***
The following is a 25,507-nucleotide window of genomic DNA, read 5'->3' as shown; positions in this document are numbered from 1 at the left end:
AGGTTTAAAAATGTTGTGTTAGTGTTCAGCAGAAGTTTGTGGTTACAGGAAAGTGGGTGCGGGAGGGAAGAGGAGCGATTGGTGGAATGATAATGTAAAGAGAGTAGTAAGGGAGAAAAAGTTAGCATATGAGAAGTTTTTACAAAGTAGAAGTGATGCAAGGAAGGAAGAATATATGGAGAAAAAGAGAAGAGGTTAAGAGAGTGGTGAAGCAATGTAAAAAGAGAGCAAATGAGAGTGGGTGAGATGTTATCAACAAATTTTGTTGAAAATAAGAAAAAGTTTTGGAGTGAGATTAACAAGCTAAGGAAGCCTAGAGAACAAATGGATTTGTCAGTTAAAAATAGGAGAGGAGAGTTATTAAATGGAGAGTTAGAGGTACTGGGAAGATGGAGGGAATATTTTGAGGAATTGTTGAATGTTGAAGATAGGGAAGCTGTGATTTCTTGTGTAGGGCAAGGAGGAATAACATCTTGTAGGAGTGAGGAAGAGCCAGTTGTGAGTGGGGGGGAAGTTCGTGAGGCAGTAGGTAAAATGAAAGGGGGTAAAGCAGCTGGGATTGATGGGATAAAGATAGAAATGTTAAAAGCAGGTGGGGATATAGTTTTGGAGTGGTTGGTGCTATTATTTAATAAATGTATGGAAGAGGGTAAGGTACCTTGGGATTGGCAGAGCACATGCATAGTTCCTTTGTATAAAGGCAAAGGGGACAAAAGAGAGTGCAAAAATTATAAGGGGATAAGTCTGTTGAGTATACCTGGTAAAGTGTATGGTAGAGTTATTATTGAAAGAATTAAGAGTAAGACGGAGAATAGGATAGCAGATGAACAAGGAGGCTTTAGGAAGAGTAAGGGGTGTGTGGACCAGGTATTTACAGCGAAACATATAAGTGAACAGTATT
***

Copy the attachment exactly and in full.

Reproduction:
The following is a 25,507-nucleotide window of genomic DNA, read 5'->3' as shown; positions in this document are numbered from 1 at the left end:
AGGTTTAAAAATGTTGTGTTAGTGTTCAGCAGAAGTTTGTGGTTACAGGAAAGTGGGTGCGGGAGGGAAGAGGAGCGATTGGTGGAATGATAATGTAAAGAGAGTAGTAAGGGAGAAAAAGTTAGCATATGAGAAGTTTTTACAAAGTAGAAGTGATGCAAGGAAGGAAGAATATATGGAGAAAAAGAGAAGAGGTTAAGAGAGTGGTGAAGCAATGTAAAAAGAGAGCAAATGAGAGTGGGTGAGATGTTATCAACAAATTTTGTTGAAAATAAGAAAAAGTTTTGGAGTGAGATTAACAAGCTAAGGAAGCCTAGAGAACAAATGGATTTGTCAGTTAAAAATAGGAGAGGAGAGTTATTAAATGGAGAGTTAGAGGTACTGGGAAGATGGAGGGAATATTTTGAGGAATTGTTGAATGTTGAAGATAGGGAAGCTGTGATTTCTTGTGTAGGGCAAGGAGGAATAACATCTTGTAGGAGTGAGGAAGAGCCAGTTGTGAGTGGGGGGGAAGTTCGTGAGGCAGTAGGTAAAATGAAAGGGGGTAAAGCAGCTGGGATTGATGGGATAAAGATAGAAATGTTAAAAGCAGGTGGGGATATAGTTTTGGAGTGGTTGGTGCTATTATTTAATAAATGTATGGAAGAGGGTAAGGTACCTTGGGATTGGCAGAGCACATGCATAGTTCCTTTGTATAAAGGCAAAGGGGACAAAAGAGAGTGCAAAAATTATAAGGGGATAAGTCTGTTGAGTATACCTGGTAAAGTGTATGGTAGAGTTATTATTGAAAGAATTAAGAGTAAGACGGAGAATAGGATAGCAGATGAACAAGGAGGCTTTAGGAAGAGTAAGGGGTGTGTGGACCAGGTATTTACAGCGAAACATATAAGTGAACAGTATT